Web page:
Although she’s not likely to be seen volunteering at the Scrap Exchange, the retired FBI agent is a towering presence in the Bull City’s law enforcement community. Days after her retirement, Durham police chief Patrice Andrews sent her a letter that recognized her “dedication, commitment and perseverance in the pursuit of justice for all the citizens” of Durham.

“You have been a teacher, mentor and exemplary model for all our officers to learn from,” Andrews wrote in the January 6 letter.

The sheriff’s race became contentious when Jocys came out swinging with pointed criticism about Birkhead’s response to the record levels of gun violence across the city and county.

She pointed to a record number of shootings in 2020 and a record number of homicides in 2021.

Jocys accused Birkhead of publicly stating that his office is not responsible for violence that takes place inside the city at a virtual event, the Leesville Road Coalition candidate forum, on March 22.

The INDY reviewed the forum, in which Birkhead asserts that he is “not responsible for the violent crime that occurs inside the Durham city.”

“This is my county,” he says. “This is my city. I have citywide jurisdiction, but I do not carry the stats.”

“A city resident is a county resident, a city taxpayer is a county taxpayer,” Jocys later told the INDY. “It’s an admission that he’s not focused on the city’s gun violence. The current sheriff, for all of his tough talk, is just talk and not leadership.”

Jocys easily surpassed the 9,248 signatures needed before a May 17 deadline to appear on the midterm ballot.

One month later in June, Birkhead filed a complaint with the Durham County BOE that challenged Jocys’s right to be placed on the midterm election ballot after the state BOE announced that the challenger’s campaign was under investigation to determine why the names of thousands of registered voters that appeared on her petition to get on the ballot are invalid.

In a request to keep Jocys’s name off of next month’s ballot, Birkhead also questioned the challenger’s political affiliation.

It took BOE members less than 10 minutes to dismiss Birkhead’s challenge after determining the incumbent failed to present any evidence that showed the more than 9,000 signatures that appeared on Jocys’s petition should not have been certified by local elections officials.

The INDY endorsed Birkhead’s run for a second term in the primary and for the midterms. Last week he shared a list of accomplishments that include two gun buyback events that resulted in more than 400 weapons turned in and that he has petitioned the General Assembly “to act on 10 bills regarding gun safety.”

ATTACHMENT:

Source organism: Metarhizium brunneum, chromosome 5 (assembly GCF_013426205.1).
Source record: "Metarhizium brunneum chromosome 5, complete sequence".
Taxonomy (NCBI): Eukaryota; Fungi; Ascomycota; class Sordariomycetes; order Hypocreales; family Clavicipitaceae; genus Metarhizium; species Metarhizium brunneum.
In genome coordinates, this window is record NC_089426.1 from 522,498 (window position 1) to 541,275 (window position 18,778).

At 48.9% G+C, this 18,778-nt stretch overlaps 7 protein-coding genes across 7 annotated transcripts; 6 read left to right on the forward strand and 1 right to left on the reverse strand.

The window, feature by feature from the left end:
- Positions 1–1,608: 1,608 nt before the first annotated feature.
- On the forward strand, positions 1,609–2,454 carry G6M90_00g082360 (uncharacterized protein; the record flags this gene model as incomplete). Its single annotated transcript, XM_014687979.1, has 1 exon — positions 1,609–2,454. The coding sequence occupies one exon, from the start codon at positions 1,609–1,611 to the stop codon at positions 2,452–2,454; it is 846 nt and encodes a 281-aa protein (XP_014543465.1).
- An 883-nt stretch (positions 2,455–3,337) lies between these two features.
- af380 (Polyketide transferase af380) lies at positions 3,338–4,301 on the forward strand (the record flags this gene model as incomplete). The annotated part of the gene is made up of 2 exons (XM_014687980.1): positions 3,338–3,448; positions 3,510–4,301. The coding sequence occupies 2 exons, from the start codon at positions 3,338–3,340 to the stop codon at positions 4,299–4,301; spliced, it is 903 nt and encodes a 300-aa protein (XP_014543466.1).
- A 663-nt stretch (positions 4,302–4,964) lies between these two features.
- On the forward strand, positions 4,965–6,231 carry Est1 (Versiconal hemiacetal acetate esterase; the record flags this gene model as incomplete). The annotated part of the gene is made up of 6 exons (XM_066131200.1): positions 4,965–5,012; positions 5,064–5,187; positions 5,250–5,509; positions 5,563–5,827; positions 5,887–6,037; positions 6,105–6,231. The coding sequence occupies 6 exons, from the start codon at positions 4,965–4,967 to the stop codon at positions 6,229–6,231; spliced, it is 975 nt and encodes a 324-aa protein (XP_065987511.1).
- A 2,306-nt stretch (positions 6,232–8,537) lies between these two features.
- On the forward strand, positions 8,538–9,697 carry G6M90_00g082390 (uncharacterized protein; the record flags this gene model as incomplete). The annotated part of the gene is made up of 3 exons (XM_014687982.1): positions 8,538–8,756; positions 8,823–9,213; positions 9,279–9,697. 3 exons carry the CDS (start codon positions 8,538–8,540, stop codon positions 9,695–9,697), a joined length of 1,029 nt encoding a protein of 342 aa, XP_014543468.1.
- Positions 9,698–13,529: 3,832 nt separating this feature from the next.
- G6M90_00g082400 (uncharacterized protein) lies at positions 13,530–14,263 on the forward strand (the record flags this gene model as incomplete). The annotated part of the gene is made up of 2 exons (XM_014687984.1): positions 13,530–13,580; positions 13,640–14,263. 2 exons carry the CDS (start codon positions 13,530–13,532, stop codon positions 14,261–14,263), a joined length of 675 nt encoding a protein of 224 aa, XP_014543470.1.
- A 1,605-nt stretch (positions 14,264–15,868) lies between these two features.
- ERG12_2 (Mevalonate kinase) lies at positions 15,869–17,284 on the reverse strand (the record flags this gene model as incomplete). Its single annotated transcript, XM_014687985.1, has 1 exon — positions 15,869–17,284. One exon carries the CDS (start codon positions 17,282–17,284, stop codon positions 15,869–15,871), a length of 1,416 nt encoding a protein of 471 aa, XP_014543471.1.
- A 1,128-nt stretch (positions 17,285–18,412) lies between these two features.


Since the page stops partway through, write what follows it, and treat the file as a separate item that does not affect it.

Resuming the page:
“One in particular is the stalled ‘red flag law’ that, if passed, would have a significant effect on more commonplace types of gun violence, domestic violence and suicide, which accounts for the majority of U.S. gun deaths,” Birkhead stated in an email to the INDY.

Birkhead adds that his office is working to identify and hold violent offenders accountable and points to a detention center that never closed during the pandemic and a mental health staff that counsels and provides treatment for people in need of services while in custody, along with educational services, life skills, job counseling, and reentry back into the community.

Still, the INDY’s endorsement of Birkhead is accompanied by a growing bundle of caveats owing to misfires during his first term.

The INDY in April reported that the sheriff’s office has a mutual aid agreement with Alamance County that enables deputies from that county to patrol Bull City streets. Alamance County is one of the most conservative counties in the state and its deputies are led by a sheriff who is known for his anti-immigration trash talk and pro–Confederate monument values.

There are also questions of transparency following the mysterious death of J’Mauri Bumpass, the 18-year-old who died in late 2019 during a sheriff’s deputies’ traffic stop. The deputies first said Bumpass died as a result of crashing his car into a power pole but later said he died of a self-inflicted gunshot wound.

The teen’s family filed a federal civil rights lawsuit that accuses the two deputies who pulled over Bumpass of killing him and conspiring to cover it up. Birkhead was among those named in the complaint for his role in the alleged conspiracy.

Allyn Sharp, the Durham attorney representing the Bumpass family, told the INDY this week that the case is still pending.

In August, the INDY received an anonymous letter from a self-described county detention center employee who claimed that Birkhead last year issued a new mandatory requirement that orders all deputies to work overtime at least two days a month at the jail in response to staffing shortages at the facility.